Henri Cole showing seashells during his Athenaeum talk

Poet Henri Cole offered a soothing balm for tumultuous times during his virtual Ath appearance.

Cole, who is CMC’s Josephine Olp Weeks Professor of Literature, read 14 of his original poems and took questions from fellow poets, students, and friends.

A finalist for the Pulitzer in 2004, Cole has received many awards for his work, including the Jackson Prize, the Kingsley Tufts Award, the Berlin Prize, the Rome Prize, the Lenore Marshall Award, and the Medal in Poetry from American Academy of Arts and Letters.

Election 2020 Ballot Box illustration

Four government and politics professors came together for a virtual Athenaeum panel to preview the 2020 election and offer a guide to interpreting the early results of the presidential, as well as other key elections across the U.S.

CMC Professors Zachary Courser '99, Jack Pitney, and Andrew Sinclair ’08 were joined by Sara Sadhwani, professor of politics at Pomona College in a Zoom-based discussion on Nov. 2, introduced by Ath Fellow Chris Agard ’21. The panel was sponsored by the Salvatori Center at CMC.

Professor George Thomas (bottom-left) moderates Ath talk with guests Ahkil Amar (top-right) and Steven Calabresi (bottom-right)

What brings together two prominent Constitutional scholars from opposite sides of the political spectrum?

For Akhil Amar and Steven Calabresi, it’s the jurisprudential theory, originalism. The two found common ground during their recent virtual Athenaeum discussion, sponsored by the Salvatori Center’s Lofgren Program in American Constitutionalism. Moderated by CMC Professor George Thomas, the discussion centered on answering the question, “Should We Interpret the Constitution Based on its Original Meaning?”

Peter Rice Zoom Ath

Chairman of Walt Disney Television Peter Rice began his relationship with CMC the same summer that he got his professional jumpstart as an intern in the entertainment industry.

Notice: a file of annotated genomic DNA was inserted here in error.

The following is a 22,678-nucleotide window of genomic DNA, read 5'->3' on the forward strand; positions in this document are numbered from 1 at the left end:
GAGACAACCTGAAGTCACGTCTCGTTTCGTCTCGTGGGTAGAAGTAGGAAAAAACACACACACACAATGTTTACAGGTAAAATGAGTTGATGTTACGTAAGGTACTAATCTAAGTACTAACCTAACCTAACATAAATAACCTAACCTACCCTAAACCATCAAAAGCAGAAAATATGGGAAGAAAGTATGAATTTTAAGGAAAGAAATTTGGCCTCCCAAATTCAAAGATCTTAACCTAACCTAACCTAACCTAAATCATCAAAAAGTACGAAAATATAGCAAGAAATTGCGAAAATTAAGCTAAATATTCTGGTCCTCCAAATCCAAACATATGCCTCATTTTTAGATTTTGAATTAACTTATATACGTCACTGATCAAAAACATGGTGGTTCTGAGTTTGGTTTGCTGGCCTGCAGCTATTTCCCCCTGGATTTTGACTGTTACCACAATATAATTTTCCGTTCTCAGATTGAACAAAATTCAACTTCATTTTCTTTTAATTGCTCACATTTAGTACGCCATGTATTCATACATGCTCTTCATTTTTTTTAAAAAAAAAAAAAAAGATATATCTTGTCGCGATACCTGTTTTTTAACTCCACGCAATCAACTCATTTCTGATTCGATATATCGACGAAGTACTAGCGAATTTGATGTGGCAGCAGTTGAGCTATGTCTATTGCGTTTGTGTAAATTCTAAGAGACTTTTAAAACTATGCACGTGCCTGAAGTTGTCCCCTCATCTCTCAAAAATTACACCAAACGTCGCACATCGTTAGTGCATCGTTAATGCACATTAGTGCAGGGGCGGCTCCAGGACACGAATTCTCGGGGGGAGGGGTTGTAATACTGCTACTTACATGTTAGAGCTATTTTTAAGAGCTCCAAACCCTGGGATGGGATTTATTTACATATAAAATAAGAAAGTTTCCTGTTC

Ibram X. Kendi discusses how to be an anti-racist

Ibram X. Kendi would like to banish the term “not racist” from our vocabulary. The historian, scholar, and writer said it is important for people challenging inequities to actively become antiracist and not merely “not racist.” The reason, he said, is that progenitors of racist ideas have always self-identified their ideas as “not racist.”


How are we adapting to life during the pandemic? While many of us are experiencing brain fog, with a blurred sense of the future, David Eagleman sees a silver lining, an opportunity for our minds during lockdown.

“2020 has brought us events we’ve never before experienced in our lifetimes,” Eagleman said. “We’ve been talking about this for more than 180 days, nearly six months. How are our brains reacting and what does it all mean?”


When the Marian Miner Cook Athenaeum’s speaker series kicks off its fall 2020 season next week, it will do so with a focus on pressing national issues—the COVID-19 pandemic, the fight for racial justice, the national election, and data security—front and center of an impressive fall lineup.

William Frankel ’21, Christopher Agard ’21, and Nandeeni Patel ’21

With the new Marian Miner Cook Athenaeum season set to begin next month, three CMC seniors are shaping the speaker series with the entire Claremont McKenna community in mind.

Throughout their CMC experiences, the 2020-21 Woolley Fellows—Christopher Agard ’21, William Frankel ’21, and Nandeeni Patel ’21– have each been inspired by speakers at “the Ath,” a signature program of the College that brings scholars, public figures, thought leaders, artists, and innovators to share their expertise and insights on a wide range of topics.


Claremont McKenna College’s beloved Athenaeum is bringing faces, stories, and recipes to the community through a new digital series called Postcards from the Ath​.

“The Ath is such an integral part of the CMC experience,” said Athenaeum Director Priya Junnar. “I want everybody, especially our students, to connect as much as possible. These are unprecedented times: We must be creative and bold. And to the extent we can, we must reimagine and repurpose.”

Jasmine Shirey speaks at the Athenaeum

At a party a few weeks after Jasmine Shirey ’18 arrived in Zimbabwe, someone asked if she had come to Africa to save it or exploit it. The question hit on a topic of primary interest to Shirey: the common narratives around the relationship between the United States and Africa.